After lunch the scholarship students were introduced to the projectors that are part of the investments being made into JWOC’s IT infrastructure. This session was led by Alan Leung, who is part of the SIMS sub-team working behind the scenes to train JWOC staff on how to use a piece of software called Airtable to better manage the copious amounts of data we gather about the beneficiaries we work with in our different programmes. Then Sumat Lam greeted his audience in some well-received Khmer and explained his ancestral ties to Cambodia and delight at being able to return for a third time to his parents’ homeland. He discussed some basic ideas about digital literacy, including the ways in which every teacher can teach digital literacy just by incorporating any smart technology into the way they deliver lessons. The final presentation for the day was about the tablets which are such a huge part of this phase of the engagement between JWOC and Team4Tech. Alex Reynolds explained about some simple functions which will help teachers more effectively control their students’ use of tablets in the classroom, including a type of parental control app and some of the basic tenets of sharing files online. Then it was time to draw the curtain on the day’s interactions and for the workshop participants to disperse in their different directions, tired but with heads full of new ideas and perspectives and looking forward to another day of developments and revelations.
Sunday’s focus was on educational technology. The three subject-specific sub-teams took the lead on leading scholarship students through a range of different tablet tools and apps which could be used to create more interactive and dynamic classrooms. From simple whiteboard tools and voice-recording games to curriculum-length English teaching game-based apps the morning session was a crash course in the potential that devices such as the tablets have for accelerated learning and sharing opportunities in classrooms. From scanning the night sky for Orion’s belt to making videos based on interviews with each other via a quick taste of some salty potatoes there was something for everyone to engage with as Nate Schlein, Lauren Swartz, Jasmin Pamukcu, Matt Jones and Kelly Halamekrolled out multiple options for all the different subject teachers who were in attendance.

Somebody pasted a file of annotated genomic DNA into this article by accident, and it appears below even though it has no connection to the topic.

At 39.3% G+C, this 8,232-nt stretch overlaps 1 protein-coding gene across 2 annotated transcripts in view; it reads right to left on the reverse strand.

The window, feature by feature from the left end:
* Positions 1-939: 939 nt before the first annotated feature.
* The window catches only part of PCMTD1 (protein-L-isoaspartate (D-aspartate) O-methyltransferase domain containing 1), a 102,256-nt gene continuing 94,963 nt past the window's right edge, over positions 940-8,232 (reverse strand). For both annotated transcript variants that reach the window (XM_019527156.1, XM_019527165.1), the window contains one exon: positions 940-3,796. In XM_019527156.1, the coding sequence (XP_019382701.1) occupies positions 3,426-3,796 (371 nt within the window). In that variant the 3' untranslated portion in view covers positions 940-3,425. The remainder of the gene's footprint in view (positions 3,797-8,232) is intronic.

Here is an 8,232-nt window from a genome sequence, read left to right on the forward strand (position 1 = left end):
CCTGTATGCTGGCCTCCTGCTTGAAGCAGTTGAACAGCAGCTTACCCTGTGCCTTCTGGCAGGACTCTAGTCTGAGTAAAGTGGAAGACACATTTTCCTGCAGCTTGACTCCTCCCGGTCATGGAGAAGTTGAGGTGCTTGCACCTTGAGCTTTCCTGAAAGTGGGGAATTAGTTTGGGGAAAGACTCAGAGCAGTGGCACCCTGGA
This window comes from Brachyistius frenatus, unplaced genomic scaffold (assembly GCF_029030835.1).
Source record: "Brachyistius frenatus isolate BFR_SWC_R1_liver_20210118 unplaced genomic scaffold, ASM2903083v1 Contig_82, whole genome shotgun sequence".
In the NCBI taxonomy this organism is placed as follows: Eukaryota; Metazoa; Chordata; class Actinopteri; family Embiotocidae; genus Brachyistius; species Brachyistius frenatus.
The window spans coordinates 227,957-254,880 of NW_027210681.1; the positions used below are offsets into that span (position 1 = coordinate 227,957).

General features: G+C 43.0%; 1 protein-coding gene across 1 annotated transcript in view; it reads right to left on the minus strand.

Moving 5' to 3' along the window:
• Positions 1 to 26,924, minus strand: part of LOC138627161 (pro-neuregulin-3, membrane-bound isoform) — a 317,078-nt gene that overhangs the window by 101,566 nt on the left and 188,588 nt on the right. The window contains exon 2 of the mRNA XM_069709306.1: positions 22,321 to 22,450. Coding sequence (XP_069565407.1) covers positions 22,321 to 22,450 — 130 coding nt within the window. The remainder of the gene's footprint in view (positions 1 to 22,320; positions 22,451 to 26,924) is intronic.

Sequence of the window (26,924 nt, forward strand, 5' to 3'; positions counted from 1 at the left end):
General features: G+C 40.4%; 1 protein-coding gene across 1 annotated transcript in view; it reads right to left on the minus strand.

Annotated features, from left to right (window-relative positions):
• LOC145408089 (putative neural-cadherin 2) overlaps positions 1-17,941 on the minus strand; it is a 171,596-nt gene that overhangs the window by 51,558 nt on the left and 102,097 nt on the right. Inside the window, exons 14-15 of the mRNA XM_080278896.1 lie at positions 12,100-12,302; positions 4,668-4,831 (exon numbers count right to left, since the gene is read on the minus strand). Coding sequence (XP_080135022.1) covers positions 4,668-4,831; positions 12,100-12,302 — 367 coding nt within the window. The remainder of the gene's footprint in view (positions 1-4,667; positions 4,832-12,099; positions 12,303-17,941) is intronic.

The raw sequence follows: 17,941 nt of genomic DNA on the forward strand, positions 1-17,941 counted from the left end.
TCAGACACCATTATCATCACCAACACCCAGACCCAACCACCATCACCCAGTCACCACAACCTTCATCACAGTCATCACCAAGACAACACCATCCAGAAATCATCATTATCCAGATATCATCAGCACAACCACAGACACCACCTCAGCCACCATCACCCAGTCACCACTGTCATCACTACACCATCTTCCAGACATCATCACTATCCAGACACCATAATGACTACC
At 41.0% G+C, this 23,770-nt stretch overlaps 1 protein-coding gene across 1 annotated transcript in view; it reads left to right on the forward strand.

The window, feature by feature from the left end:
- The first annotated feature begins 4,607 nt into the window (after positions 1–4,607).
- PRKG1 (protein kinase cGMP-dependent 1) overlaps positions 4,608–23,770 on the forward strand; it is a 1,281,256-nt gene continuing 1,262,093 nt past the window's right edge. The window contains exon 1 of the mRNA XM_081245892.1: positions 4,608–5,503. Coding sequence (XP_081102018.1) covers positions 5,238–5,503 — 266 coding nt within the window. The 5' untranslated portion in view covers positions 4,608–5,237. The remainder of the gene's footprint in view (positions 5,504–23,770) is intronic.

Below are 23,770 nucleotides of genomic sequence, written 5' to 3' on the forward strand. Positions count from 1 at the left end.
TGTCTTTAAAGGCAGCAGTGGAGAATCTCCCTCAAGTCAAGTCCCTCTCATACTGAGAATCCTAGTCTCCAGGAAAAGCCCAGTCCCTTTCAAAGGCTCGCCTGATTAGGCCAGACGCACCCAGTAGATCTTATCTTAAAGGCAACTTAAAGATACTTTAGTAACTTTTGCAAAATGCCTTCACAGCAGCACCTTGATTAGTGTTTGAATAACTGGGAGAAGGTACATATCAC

Having learned so much over the previous three sessions, Sunday afternoon brought the turn of the students to apply their learning. Alex got them viewing and uploading documents in google drive then Danielle brought them through a design thinking lesson planning task, with scholarship students sitting in small groups depending on their experience and area of expertise. The aim was to develop a lesson plan which incorporated a selection of activities and apps from the weekend’s workshops. The Science team came up with a new Astronomy lesson while General English teachers created review lessons for their students ahead of the end-of-term tests in two weeks. Digital Storytelling teachers worked on an interactive lesson based around effective interviewing skills and using voice-recording apps and the Digital Literacy concocted a lesson plan whereby students would learn how to create an email account and then make a video of that process in Khmer for other students. As any of the numerous photos from the weekend show, the smiles stayed huge, collaboration and creativity were the order of the day and everyone who participated came away from the day fully confident that they had not just learned some new information but whole new ways of thinking about teaching, learning and even thinking itself.
In the week ahead we look forward to putting these lessons into practice, as well as doing as much work as possible in the different sub-team focus areas. The bonds formed between participating staff and Box volunteers over the weekend promise to become stronger and lead to some interesting collaborations and developments during the remainder of their stay with us here at JWOC. A massive thanks to them all for their efforts and commitment, as well as to everyone who attended the workshops for their energy and determination to understand and learn.